Tomorrow is my last chemo. I’m so glad to be done with chemo as you can imagine. But, I had a couple people ask me more details about chemo recently. I never knew exactly how chemo worked before I had to go through it myself. Also, my youngest asked me tonight what chemo feels like, and if it feels gritty, haha. I guess I can share my experience.
First, I got a port placed. A port is pictured below
I didn’t look at these images before my port placement surgery and it’s a good thing. It grossed me out a bit and I’m sorry if it does for you, too. During my surgery, I was awake unfortunately. They gave me something, which they compared it to the same type of medication they use for scopes or colonoscopies, but it didn’t affect me the same way at all. (I’ve had both done in the past). For one thing, I remember everything, and for another, I didn’t forget it later. Fortunately, I did not feel pain and it wasn’t that big of a deal. I truthfully don’t remember much pain afterwards either. I do recall at this point my breast hurt badly constantly. I do remember that pain. But, that was stupid cancer.
I was given some lidocaine to place on my skin about 20 minutes before my port is accessed. This is the term they use to pretty much say they are going to stick an I.V. into it. I remember at first it was tender. It got better over time. Once they poke ya, they cover it with tape, take a few vials of blood and send you one your way to chemo. Chemo was in two different parts. I had a total of 6 months of chemo. The first three months were a few types of chemo combined. FEC, to be exact. The second three months were just one chemo drug, Taxol. So, the chemo treatment essentially is called FEC-T. During the FEC, I was able to get a private room. This chemo regimen is one of the hardest there is out there, and it also takes a while to receive it.
I get comfy and take off my shoes and lay in the bed or recliner, depending on which treatment area I was in. I grab my blanket my friend Kim crocheted for me, my iPad, or whatever and I just relax. The nurse comes asks me how I am that day and how I’ve been since my last treatment. They always wait until they get my lab results back before starting any medications. The labs are pretty much your basic yearly labs you’d get at your annual blood tests from your primary. Complete blood counts, making sure your liver enzymes are good, etc. Essentially, they are trying to make sure I’m healthy enough for chemo. In the meantime, I always get an I.v. Bag of fluids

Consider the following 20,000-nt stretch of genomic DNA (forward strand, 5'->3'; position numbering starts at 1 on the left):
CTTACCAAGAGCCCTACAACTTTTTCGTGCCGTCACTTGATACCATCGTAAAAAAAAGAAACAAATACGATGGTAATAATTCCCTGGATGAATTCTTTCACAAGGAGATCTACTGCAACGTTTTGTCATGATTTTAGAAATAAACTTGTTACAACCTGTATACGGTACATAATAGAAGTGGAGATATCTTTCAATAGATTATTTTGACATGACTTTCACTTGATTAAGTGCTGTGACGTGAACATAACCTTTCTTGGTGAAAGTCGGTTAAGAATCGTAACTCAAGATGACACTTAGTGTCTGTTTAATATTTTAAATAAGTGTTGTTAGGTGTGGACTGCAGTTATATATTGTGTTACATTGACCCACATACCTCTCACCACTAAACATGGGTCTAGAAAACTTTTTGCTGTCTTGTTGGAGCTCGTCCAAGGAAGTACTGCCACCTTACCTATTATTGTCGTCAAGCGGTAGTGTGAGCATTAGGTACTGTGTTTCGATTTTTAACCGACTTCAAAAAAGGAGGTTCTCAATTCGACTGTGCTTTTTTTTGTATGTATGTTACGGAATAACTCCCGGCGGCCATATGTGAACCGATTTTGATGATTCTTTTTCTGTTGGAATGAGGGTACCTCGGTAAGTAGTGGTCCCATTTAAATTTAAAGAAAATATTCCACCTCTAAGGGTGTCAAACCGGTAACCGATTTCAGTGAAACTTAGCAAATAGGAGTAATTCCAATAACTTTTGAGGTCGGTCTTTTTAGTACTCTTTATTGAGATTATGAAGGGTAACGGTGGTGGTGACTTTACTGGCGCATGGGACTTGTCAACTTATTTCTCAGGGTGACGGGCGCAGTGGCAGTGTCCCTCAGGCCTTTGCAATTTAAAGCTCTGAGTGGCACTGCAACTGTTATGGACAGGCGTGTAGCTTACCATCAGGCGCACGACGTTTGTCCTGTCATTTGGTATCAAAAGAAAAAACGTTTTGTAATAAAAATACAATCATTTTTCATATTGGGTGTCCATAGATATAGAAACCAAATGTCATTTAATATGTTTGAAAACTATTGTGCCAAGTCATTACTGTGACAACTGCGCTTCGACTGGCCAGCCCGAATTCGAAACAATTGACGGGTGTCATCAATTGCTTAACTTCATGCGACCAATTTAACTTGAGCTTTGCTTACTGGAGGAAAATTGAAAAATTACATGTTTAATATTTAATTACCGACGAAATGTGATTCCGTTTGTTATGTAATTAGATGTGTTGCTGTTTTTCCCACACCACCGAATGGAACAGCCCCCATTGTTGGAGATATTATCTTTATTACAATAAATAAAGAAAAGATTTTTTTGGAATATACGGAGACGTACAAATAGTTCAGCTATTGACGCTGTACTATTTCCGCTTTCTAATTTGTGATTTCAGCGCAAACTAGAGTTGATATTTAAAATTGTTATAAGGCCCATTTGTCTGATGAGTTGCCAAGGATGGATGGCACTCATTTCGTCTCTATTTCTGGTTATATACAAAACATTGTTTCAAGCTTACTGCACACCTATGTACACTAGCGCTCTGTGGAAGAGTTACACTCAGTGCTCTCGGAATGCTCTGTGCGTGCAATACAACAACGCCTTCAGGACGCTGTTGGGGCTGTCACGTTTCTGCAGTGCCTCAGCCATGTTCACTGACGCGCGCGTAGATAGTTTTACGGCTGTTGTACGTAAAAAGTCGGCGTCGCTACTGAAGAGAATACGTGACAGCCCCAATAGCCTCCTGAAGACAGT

Once I’m cleared they give me pre-meds. On each type of chemo, there are reactions that are associated with that medication that they are trying to avoid occurring to you. They are giving you crazy chemicals that your body will try to reject. For the FEC, I got anti nausea drugs and a strong steroid. There may have been more, but that is what i remember. They are either give by i.v. drip, or the nurse pushes it in slowly through a syringe she twists onto the end of the i.v.. The pre-meds I have for the Taxol are a steroid, Pepcid ac, and benedryl. The benedryl makes me feel exactly how you can imagine me feeling, I feel like I’m drugged. Truthfully, it makes the whole thing a big more tolerable. But, I could never expect to fully concentrate on anything either. Conversations are not my forte after they push the benedryl.
After the premeds, onto the chemo drugs themselves. The nurses wear special gowns when handling chemo drugs. I guess if they leak, some of them will corrode tissue. Nice, just what you want in your veins, right? The taxol is pretty uneventful. I do recall the first two sessions the nurse sits with you for 20 minutes to make sure you don’t have an allergic reaction. It’s most likely the first two times in that first 20 minutes I was told. I did not. The FEC, only one of the chemo drugs was an I.v. Drip, the other two were pushed through syringes into the i.v. Those were awful drugs. All kinds of awful I remember feeling dizzy and wierd feeling when those were pushed. Especially the one nicknames ‘the red devil’. It’s just no fun. I could always tell when they pushed that. I’d lay back and think positive thoughts. Pretend I’m elsewhere. After all the medications are done, they remove the i.v. From my port, place an vandals and I’m done. Home I go. And I wish that was the end.
But, no! I have side effects to go through. Granted, everyone is different. I had a rough time with the FEC, and friend who is going through this with me she had a tougher time with the taxol than the FEC. That is unusual though. But, again everyone is different.
My FEC side effects. Sigh. Boy, that was a fun three months of my life, I must say.